Obama helps Sen. Barbara Boxer build war chest for reelection fight

Sen. Barbara Boxer (D) of California is battling an anti-incumbent mood, tough economic times, and her image as the quintessential California liberal. President Obama is raising funds.

By , Staff writer

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    Sen. Barbara Boxer chairs a Senate Committee on Environment and Public Works hearing on the recent BP Gulf oil spill. Boxer, a California Democrat, faces a stiff reelection fight.
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In her reelection six years ago, Sen. Barbara Boxer (D) of California was a political powerhouse. As her political biography boasts, “Elected to a third term in 2004, she received more than 6.9 million votes, the highest total for any Senate candidate in American history.”

But times have changed, and now the feisty Boxer, who started her political career in super-liberal Marin County, is scrambling to win a fourth term – in “her toughest election ever,” as Larry Sabato, director of the Center for Politics at the University of Virginia, puts it.

Nowhere is the race being watched more closely than the White House, which hopes to hold on to as many Democratic House and Senate seats as possible come November. President Obama is scheduled to headline fundraisers for Boxer Tuesday – first a reception at San Francisco's Fairmont Hotel, then dinner at the home of billionaire Gordon Getty. The goal is to raise $1.5 million.

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It’s a return visit for Mr. Obama. Just last month, he was in Los Angeles for Boxer fundraisers. “November is going to be tough. Barbara is going to have a tough race,” he said at the time. “It's always a tough race if you're an incumbent in this kind of economic environment.”

No easy ride this time

Normally, Boxer might expect to have a fairly easy ride of it. She has plenty of experience and seniority, and Democrats outnumber Republicans by 44 percent to 30 percent in California. Obama won a whopping 61 percent of the vote there in 2008.

But these are not typical political times, and several things weigh against Boxer – including her liberal positions on the environment, the Iraq war, and many of former President Bush’s appointments.

There’s the strong anti-incumbent mood in the country, which recently gave the boot to longtime senators Bob Bennett in Utah and Arlen Specter in Pennsylvania, plus the “tea party” movement’s added spice and vinegar. California is in financial meltdown, not to mention the US economy clawing its way back to recovery.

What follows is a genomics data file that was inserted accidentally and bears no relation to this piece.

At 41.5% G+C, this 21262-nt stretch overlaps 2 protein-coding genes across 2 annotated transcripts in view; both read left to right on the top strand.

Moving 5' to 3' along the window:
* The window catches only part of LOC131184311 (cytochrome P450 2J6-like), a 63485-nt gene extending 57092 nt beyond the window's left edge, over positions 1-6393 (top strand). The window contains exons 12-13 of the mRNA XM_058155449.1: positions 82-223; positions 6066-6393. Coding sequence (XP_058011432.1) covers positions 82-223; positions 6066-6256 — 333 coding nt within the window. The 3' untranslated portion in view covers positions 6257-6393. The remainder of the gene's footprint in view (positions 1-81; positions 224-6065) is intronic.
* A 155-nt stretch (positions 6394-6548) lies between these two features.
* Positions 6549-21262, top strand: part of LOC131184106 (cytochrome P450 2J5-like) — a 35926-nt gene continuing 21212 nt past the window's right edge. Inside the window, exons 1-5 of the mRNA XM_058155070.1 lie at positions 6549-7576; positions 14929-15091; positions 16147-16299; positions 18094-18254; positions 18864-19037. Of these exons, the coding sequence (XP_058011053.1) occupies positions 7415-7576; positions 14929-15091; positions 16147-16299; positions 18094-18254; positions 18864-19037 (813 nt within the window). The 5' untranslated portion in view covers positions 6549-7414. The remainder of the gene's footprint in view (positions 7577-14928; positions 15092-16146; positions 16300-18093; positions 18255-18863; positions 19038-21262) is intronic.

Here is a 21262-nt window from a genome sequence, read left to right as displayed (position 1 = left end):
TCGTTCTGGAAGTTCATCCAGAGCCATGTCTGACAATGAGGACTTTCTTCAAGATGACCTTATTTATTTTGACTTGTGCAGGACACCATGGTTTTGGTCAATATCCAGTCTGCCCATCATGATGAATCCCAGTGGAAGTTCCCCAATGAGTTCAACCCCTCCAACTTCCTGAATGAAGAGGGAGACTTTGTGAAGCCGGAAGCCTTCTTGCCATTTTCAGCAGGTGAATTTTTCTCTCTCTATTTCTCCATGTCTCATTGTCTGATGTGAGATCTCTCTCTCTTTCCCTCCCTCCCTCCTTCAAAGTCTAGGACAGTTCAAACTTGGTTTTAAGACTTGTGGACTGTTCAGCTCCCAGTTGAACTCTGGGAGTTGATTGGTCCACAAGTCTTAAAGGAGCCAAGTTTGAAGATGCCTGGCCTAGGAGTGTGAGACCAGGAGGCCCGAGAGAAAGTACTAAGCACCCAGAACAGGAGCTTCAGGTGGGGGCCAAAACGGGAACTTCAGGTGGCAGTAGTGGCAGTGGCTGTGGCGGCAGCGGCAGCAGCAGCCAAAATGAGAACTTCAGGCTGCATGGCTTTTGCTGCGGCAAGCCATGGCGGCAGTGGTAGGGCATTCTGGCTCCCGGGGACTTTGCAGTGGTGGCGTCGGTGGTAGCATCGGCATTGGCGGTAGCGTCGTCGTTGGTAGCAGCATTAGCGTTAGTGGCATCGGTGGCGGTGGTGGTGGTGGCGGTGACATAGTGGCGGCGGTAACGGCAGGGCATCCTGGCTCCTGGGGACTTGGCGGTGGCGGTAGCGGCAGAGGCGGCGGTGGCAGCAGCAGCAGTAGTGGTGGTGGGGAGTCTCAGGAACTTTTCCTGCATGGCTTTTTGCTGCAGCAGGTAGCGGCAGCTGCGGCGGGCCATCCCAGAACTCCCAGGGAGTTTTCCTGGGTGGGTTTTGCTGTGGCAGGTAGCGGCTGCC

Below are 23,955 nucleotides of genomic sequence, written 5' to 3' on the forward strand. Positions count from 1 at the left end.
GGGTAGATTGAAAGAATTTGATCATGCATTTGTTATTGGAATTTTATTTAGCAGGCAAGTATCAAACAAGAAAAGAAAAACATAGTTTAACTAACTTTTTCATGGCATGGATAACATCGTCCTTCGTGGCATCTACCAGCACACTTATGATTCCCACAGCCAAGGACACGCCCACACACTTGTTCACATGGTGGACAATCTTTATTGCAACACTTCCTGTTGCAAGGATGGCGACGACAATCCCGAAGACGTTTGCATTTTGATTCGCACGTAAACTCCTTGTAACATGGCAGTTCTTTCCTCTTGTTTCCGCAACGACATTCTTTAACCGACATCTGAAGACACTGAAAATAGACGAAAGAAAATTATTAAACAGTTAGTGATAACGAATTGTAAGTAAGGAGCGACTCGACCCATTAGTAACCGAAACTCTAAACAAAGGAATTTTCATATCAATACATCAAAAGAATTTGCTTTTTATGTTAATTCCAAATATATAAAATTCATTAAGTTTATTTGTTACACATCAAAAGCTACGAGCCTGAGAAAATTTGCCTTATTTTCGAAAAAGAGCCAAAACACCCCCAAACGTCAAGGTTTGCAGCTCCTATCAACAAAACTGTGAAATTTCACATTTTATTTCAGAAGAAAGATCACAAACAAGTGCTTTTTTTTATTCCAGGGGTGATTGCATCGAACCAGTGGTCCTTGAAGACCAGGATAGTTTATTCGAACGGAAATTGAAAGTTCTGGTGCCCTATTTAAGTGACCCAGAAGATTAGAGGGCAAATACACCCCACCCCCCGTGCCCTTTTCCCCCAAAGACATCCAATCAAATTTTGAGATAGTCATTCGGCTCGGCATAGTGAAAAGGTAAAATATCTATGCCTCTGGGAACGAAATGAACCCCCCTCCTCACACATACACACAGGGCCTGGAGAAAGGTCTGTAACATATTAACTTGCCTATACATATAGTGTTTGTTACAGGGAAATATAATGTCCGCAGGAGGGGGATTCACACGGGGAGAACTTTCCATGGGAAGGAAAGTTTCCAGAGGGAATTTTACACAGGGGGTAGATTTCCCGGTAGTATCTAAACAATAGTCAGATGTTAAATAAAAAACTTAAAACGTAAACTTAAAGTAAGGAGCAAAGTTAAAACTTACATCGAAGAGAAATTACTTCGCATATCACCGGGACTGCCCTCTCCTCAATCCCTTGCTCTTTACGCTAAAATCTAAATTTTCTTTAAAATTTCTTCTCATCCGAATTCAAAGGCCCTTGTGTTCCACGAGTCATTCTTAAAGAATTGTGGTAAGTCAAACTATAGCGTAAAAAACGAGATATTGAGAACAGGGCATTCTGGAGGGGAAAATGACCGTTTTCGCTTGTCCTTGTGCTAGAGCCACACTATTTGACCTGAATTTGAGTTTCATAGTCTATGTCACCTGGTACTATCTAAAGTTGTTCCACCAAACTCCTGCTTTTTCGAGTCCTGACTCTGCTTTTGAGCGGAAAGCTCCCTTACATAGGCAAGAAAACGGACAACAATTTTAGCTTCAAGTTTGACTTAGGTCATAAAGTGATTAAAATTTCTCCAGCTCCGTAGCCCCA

Then there’s Boxer’s own personality, seen by supporters as a lively aggressiveness matching her name and by her opponents as an offensive prickliness. (Much was made of her recently insisting that a US general testifying to a Senate panel address her as “senator” and not “ma’am.”)

As Boxer (who faces no Democratic opposition) aims to build up her $9.6 million campaign war chest, three Republicans are fighting it out as the June 8 primary approaches: former Hewlett-Packard executive Carly Fiorina, former US Rep. Tom Campbell, and California Assemblyman Chuck DeVore, who represents conservative Orange County and is favored by tea partyers.

GOP candidates have their own fight

Polling among the three Republicans is mixed.

A Daily Kos/Research 2000 poll last week had Mr. Campbell leading Ms. Fiorina 37 to 22 percent, with DeVore a distant 14 percent among likely Republican primary voters and the rest undecided. But a SurveyUSA poll Monday had Fiorina ahead at 46 percent, with 23 percent for Campbell and 14 percent for DeVore. The Public Policy Institute of California (PPIC) has it as a dead heat between Fiorina and Campbell. The three were to have their final debate Tuesday afternoon.

How would Boxer do against either of the likely GOP challengers?

The PPIC poll finds her leading Campbell 46 to 40 percent and ahead of Fiorina 48 to 39 percent in hypothetical matchups.

A Rasmussen Reports telephone survey of likely voters in California in mid-May found Boxer leading Fiorina 45 to 38 percent but “in a virtual tie” with Campbell. “Sen. Barbara Boxer’s numbers are soft, and former Rep. Tom Campbell could give her a serious race if he is the GOP nominee,” writes political analyst Stuart Rothenberg.

“The prevailing question is whether Boxer is truly vulnerable,” according to the Cook Political Report. “Given the overall political environment and California voters’ discontent over the direction of the state and its battered economy, polling indicates that there might be an opening for Republicans even in a state as blue as California.”

The Cook organization has California’s US Senate race in the “lean Democratic” category. But political scientist Sabato has switched his from “lean Democrat” to “toss-up.”

Related:

'Tea party' clout: What was learned from Sen. Robert Bennett loss

Arlen Specter out, Rand Paul advances, Blanche Lincoln fights on

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